Battambang is a vibrant town full of cafes, culture and art. It’s hidden back streets are filled with enticing local wares, making it a great spot for souvenirs. Dinner is at another top-notch social enterprise restaurant.

Day 4: Riding the Red Roads and Visit a Sustainable NGO

Your journey continues pedalling 50km through expansive farmers fields broken by clumps of forest and trees. The next night’s accommodation in Pursat is reached by early afternoon.

After a brief pause, it’s off to another great NGO project. Sustainable Cambodia’s mission is to help rural Cambodian villages live self sufficiently and sustainably. You will have a tour of their facilities and a presentation from their executives.

Your accommodation in Pursat has a pool and spa facilities so it’s the perfect place to relax and rejuvenate tired legs.

Day 5: Riding into Phnom Phen

Today is an exciting one, a 75km ride to the capital city, Phnom Phen. Making the most of local knowledge you’ll ride along peaceful backstreets right up to the city limits. From here it’s 2km into the heart of the city to your hotel door. If the TukTuk slalom isn’t your cup of tea a transfer is also available for the last 2km.

Along the way, you’ll pause to grab a coffee and soak in the atmosphere at the waterside villages on the Tonle Sap Lake. This huge seasonal lake that feeds into the mighty Mekong River is also a UNESCO Biosphere Reserve.

Dinner is served at the Romdeng restaurant, another great social enterprise. For an authentic taste of Cambodia try the beef fillet with ants. Or, if you’re feeling really adventurous, how about some tarantula?

Day 6: Friends International NGO and S21 Museum

The day starts with a visit to Friends International. This a superb NGO stepping in to support vulnerable individuals with vital social services. They also go a step further offering retraining and opportunities – like last nights Romdeng restaurant!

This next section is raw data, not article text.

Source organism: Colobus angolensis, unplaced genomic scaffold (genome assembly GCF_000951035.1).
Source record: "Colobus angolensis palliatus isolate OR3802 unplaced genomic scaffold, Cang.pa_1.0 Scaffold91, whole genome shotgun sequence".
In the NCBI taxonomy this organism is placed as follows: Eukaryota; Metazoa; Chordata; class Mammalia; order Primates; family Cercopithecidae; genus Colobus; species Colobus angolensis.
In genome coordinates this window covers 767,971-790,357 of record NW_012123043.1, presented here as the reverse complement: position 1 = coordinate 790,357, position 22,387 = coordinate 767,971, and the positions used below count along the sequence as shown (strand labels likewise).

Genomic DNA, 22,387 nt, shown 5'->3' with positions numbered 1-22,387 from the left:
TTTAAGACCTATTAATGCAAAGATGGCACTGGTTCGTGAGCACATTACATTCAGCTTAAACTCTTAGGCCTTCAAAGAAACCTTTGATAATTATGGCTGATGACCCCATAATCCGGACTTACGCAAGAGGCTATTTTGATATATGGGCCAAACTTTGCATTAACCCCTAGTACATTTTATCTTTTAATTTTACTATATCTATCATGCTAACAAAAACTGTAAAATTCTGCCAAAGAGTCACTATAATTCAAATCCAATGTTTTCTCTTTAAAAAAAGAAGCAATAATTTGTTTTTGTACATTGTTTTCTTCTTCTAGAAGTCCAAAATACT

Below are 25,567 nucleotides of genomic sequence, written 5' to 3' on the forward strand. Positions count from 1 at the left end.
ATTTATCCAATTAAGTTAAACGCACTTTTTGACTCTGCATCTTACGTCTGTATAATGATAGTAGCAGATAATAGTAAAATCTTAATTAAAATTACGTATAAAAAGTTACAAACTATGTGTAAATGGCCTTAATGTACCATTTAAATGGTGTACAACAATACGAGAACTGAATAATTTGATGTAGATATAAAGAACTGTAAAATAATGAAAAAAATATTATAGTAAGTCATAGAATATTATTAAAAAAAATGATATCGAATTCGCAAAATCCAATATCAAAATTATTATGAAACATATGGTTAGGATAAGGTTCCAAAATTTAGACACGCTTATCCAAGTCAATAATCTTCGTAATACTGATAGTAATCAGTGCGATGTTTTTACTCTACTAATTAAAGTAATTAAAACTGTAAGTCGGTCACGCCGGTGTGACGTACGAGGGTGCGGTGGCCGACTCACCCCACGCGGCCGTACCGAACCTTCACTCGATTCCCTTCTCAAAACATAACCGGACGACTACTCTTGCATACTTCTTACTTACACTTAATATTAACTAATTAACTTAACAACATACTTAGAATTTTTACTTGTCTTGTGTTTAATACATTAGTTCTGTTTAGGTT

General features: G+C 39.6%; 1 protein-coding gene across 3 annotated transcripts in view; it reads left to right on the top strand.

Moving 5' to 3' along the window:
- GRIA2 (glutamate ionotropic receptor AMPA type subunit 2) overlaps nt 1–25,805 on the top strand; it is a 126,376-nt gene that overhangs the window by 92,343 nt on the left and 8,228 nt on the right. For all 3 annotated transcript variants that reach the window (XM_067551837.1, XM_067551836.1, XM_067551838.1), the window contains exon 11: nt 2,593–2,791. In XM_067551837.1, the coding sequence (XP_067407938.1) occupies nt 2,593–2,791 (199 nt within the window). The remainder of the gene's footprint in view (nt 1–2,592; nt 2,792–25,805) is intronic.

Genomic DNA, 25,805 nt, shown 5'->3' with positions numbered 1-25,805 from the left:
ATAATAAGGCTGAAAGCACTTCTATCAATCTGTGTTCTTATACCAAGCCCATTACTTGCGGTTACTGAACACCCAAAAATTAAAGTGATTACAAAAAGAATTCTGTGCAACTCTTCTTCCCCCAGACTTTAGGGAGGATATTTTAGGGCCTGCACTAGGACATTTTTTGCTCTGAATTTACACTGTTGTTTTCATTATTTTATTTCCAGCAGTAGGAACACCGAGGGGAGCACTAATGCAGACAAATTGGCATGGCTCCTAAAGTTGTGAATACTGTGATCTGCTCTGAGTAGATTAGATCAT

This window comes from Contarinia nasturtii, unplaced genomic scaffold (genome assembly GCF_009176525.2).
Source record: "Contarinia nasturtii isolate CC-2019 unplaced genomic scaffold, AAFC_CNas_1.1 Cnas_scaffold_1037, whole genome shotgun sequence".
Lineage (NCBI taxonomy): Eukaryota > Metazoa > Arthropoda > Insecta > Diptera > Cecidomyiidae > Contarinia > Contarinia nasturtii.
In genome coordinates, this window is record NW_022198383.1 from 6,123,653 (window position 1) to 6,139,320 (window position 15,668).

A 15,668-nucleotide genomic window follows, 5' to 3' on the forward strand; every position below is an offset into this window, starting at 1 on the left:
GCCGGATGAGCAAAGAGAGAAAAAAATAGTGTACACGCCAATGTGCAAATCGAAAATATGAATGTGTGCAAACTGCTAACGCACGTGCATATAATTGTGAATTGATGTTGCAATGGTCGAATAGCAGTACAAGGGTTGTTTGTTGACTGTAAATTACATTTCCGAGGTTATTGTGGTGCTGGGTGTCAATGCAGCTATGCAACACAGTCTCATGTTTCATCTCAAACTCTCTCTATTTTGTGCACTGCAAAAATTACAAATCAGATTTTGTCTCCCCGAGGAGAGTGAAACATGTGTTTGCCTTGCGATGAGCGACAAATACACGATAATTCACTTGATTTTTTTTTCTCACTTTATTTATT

After that, you’ll visit the Russian Market and Tuol Sleng, the S-21 Genocide Museum. The museum bears witness to the atrocities of the Khmer Rouge and honours its victims. It is a difficult but incredibly important place to experience.

For the rest of the afternoon, you have some free time, either to explore more of this thriving city or reflect and take in the day’s visits. In the evening you’ll meet back up with the group for a local style Khmer BBQ dinner.

Day 7: Rural Riding and Chisaur Temple

After a day out of the saddle, your legs will be refreshed and raring to go. Todays 63km cycle wanders along narrow dirt tracks, through villages and along waterways in rural Cambodia.

The ride ends at Chisaur Mountain Temple – a slight misnomer at just 130m above sea level! The ancient ruins of the temple are 200 years older than Angkor Wat and you will have plenty of time to explore them at your leisure.

When you have had your fill of the temple it’s time to hop in the support van for a ride down to your accommodation in the laid-back riverside city of Kampot.

Day 8: The Bokor Mountain Challenge

Your challenge, should you choose to accept it, is 40km with 1000m of ascent to the top of Bokor Mountain! Of course, if that doesn’t sound like fun to you there is always the option of a lift to the top and ride down.